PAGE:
If you're talking about going from Linux to XP on a modern PC, you'll probably find you have to hunt out the drivers before it will begin to write to the disk. I can't remember if the XP I put on a previous PC just to update the BIOS didn't like SATA or something else, but it involved sticking a driver on a floppy disk and pressing a key at the right point.

(Conversely, if you put something like Win7 on any less modern kit, you may end up having to buy some new stuff - no-one bothered to do Win7 drivers for the sound card in this PC. It explains why I got it for free, and it works with Linux.)

If you're talking about re-installing XP on something that already has it, the bigger problem is re-installing the programs and data.

People who have not experienced having a /home partition with all their data and which is kept safe during OS upgrades think it is normal to have to restore everything from a backup every time.

People who have not experienced a decent repository system think that having to go to a dozen different places to reinstall / update a dozen different programs is normal.

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The Reg's desert XP-ocalypse aversion plan revealed

Ian 55
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Presumably there is some remote sysadmin tool

A ssh server should be enough but I don't know about what Windows 7 actually wants in this regard.

The only sensible setup involves the PCs being automatically wiped and restored from some - as far as the users are concerned - read-only device between users. Otherwise, once one of them gets pwned* then they all are.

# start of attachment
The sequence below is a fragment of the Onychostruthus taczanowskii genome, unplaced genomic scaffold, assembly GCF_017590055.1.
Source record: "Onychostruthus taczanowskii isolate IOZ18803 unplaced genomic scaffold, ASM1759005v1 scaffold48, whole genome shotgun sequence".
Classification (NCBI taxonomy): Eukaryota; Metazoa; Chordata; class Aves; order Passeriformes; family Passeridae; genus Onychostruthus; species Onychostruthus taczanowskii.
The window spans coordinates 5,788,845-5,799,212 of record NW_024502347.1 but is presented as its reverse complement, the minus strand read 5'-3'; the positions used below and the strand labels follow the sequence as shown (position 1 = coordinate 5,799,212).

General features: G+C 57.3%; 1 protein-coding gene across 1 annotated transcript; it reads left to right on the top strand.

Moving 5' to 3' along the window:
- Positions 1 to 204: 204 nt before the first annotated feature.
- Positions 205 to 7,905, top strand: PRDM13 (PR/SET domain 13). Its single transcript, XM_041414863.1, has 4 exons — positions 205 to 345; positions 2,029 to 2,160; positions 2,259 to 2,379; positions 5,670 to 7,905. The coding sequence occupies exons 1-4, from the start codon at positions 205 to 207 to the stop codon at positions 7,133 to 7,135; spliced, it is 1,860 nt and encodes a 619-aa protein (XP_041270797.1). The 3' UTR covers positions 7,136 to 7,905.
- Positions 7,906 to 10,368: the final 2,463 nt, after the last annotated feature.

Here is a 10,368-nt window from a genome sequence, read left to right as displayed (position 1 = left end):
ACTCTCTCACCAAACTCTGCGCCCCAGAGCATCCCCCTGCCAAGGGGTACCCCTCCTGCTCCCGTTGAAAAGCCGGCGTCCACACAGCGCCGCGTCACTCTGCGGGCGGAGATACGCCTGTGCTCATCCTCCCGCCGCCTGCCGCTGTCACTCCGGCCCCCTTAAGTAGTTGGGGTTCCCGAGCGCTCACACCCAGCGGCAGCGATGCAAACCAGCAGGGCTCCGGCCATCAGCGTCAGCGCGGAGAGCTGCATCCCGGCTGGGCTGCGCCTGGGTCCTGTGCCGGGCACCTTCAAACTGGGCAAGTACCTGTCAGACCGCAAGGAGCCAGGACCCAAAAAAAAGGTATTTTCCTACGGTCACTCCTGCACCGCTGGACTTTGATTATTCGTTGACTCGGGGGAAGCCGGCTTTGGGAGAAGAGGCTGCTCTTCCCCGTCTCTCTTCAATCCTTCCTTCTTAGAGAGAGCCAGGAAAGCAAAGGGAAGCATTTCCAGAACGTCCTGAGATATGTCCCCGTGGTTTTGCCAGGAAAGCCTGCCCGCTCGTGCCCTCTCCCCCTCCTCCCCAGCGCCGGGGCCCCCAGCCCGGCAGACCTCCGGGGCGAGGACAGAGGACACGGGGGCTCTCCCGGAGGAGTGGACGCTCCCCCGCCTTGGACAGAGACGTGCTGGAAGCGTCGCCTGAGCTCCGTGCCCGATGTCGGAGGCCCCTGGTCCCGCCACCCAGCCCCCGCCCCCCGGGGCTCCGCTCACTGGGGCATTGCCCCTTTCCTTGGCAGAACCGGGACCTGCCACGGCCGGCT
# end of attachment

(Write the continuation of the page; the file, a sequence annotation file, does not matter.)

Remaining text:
That device can be updated remotely with the patches etc, because if they can't handle keeping a modern Linux up to date, they sure aren't going to be looking at the numerous sources for updates for a Windows PC.

And next time, you - or whoever else it is - doesn't have to drive two hours there and two hours back.

* We can have the sweepstake on just how quickly that happens another time.

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Flying Toaster screen savers return on GitHub

Ian 55
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Re: Ah yes....

Yesterday, a platform display at Nottingham station was repeatedly rebooting. This involves showing its IP address...

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iOS 7's weak random number generator stuns kernel security – claim

Ian 55
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Re: iOS 7

One of the classic exam questions: "Is '7' a random number?"

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Microsoft closing in on Apache's web server crown

Ian 55
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Dear Microsoft